- Adenocarcinoma develops in the glandular cells in the lower part of the esophagus.
Staging describes the extent of a cancer. The TNM classification system is used as the standard around the world. In general a lower number in each category means a better prognosis. The stage of the cancer is used to plan the treatment.
- T describes the site and size of the main tumour (primary)
- N describes involvement of lymph nodes
- M relates to whether the cancer has spread (presence or absence of distant metastases)
Very early cancer; has not spread below the lining of the first layer of esophageal tissue
Tumour involves inner lining only
Tumour may involve entire wall or may involve nodes and inner lining only
Tumour involves entire wall and lymph nodes
Metastases (tumour has spread outside the esophagus)
Cancer therapies can be highly individualized – your treatment may differ from what is described below.
Treatment by stage:
- Surgery and/or radiation therapy
- Some newer techniques may include mucosal stripping or possibly photodynamic therapy
- Radiation therapy may be used to control small tumours
- A combination of radiation therapy and chemotherapy
- Some cases are suitable for surgery
- Chemotherapy alone depending on the location, or radiation therapy in combination with chemotherapy, or radiation therapy alone
- Insertion of feeding tube
- Laser therapy
- Surgery may be considered
- Radiation therapy or chemotherapy
Surgery is the most common treatment of cancer of the lower esophagus. Sometimes if there is a good response to chemotherapy and radiation, surgery can be avoided.
- Esophagus surgery, called an esophagectomy, usually involves removal of the lower part of the esophagus and upper part of the stomach. Depending on the location of the tumour, sometimes the entire esophagus is removed.
- The healthy part of the esophagus is reconnected to the stomach.
- Lymph nodes near the esophagus may also be removed.
- With tumours that cannot be treated by surgery or further radiation, patients may have their ability to swallow restored by the insertion of a special tube, called an esophageal stent.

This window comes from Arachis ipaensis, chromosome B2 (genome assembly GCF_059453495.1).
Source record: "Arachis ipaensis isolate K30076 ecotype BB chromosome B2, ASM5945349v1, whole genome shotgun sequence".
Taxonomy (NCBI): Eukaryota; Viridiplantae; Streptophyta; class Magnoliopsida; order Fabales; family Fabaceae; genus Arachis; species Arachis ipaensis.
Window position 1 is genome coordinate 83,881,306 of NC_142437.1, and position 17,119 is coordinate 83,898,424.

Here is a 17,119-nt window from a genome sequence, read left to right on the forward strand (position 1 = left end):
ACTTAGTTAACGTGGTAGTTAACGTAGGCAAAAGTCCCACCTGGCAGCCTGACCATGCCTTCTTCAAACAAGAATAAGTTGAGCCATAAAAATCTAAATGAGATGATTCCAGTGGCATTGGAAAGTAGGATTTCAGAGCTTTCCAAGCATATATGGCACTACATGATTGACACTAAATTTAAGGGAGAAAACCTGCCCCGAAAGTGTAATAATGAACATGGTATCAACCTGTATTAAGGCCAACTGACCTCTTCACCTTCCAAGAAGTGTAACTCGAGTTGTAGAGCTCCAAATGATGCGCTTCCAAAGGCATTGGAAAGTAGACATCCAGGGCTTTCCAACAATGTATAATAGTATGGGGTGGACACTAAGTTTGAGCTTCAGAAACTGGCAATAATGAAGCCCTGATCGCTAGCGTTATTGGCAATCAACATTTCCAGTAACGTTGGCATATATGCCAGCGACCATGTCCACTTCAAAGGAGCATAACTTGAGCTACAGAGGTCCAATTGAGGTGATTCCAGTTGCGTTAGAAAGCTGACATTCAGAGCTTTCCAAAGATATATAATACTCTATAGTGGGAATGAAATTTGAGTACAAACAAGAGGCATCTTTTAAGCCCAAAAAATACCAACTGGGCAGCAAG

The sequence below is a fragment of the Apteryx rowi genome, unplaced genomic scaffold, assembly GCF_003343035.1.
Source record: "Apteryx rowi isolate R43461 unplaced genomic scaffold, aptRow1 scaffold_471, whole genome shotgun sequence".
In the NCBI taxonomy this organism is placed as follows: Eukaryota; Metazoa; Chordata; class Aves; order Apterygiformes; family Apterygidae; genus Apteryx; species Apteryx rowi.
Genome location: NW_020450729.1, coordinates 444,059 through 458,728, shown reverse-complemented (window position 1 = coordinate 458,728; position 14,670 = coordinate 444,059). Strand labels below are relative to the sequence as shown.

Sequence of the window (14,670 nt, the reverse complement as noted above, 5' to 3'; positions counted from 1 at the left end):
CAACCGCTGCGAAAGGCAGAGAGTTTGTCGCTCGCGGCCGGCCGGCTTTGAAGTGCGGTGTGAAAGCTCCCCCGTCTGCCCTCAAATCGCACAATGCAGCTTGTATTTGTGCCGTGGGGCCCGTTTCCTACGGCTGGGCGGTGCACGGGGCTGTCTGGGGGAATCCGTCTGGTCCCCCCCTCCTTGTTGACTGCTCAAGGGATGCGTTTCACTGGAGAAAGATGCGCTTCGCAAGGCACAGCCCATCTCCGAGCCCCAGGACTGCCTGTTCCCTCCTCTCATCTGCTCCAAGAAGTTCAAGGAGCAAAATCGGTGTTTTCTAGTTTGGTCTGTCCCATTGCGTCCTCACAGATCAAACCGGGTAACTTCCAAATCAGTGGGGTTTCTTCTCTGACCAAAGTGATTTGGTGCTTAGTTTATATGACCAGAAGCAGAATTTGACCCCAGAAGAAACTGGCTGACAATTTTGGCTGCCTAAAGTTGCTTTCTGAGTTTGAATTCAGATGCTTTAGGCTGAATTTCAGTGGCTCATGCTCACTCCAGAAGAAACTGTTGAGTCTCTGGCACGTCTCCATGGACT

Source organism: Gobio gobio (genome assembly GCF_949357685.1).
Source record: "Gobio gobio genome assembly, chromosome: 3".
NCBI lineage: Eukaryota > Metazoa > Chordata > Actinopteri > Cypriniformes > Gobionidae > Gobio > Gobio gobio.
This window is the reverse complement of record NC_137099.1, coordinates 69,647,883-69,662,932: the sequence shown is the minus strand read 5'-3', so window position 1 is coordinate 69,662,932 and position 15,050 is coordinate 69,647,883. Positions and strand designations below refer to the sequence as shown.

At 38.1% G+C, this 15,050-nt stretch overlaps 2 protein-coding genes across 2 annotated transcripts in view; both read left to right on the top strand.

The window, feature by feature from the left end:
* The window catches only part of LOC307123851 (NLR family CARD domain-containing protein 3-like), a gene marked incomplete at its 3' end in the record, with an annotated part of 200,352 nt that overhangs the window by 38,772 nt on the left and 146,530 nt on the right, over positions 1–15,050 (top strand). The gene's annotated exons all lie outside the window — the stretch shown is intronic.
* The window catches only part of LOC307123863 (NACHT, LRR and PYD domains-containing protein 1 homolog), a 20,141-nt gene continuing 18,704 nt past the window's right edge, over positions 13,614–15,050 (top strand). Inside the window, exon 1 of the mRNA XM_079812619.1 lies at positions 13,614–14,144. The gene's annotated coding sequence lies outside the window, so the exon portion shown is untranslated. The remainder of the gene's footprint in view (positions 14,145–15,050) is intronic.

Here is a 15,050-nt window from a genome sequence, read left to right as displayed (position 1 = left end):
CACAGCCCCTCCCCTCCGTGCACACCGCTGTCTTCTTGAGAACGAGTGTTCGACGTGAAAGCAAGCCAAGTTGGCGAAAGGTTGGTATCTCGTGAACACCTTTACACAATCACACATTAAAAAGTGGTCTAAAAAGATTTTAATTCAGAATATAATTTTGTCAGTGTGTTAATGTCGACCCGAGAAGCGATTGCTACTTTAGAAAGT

- A feeding tube may occasionally be inserted in the stomach to ensure that the patient is getting enough food.
- Radiation therapy combined with chemotherapy is the major treatment for cancers of the mid and upper esophagus.
- Radiation therapy may be used alone when chemotherapy is not considered appropriate.
- If surgery is not possible, radiation may be useful in providing relief of symptoms.
- Chemotherapy is combined with radiation or used alone.
- There are several different chemotherapy drugs and combinations; an oncologist will help plan the best protocol for a patient.
- Chemotherapy may sometimes be used to relieve symptoms and prolong survival in people with advanced cancer.
Photodynamic/ Laser Therapy
- Photodynamic therapy uses a drug to make the area sensitive to light, then a special light is shined on the area to kill visible cells.
- Laser treatment or photodynamic therapy may be used to open a blockage and relieve dysphagia (difficulty swallowing). This usually needs to be repeated every six weeks.
Follow-up after Treatment
- You will be returned to the care of your family physician or specialist for regular followup. If you do not have a family physician, please discuss this with your BC Cancer oncologist or nurse.
- Follow-up testing is based on your type of cancer and your individual circumstances.
- Life after Cancer focuses on the issues that cancer survivors can face.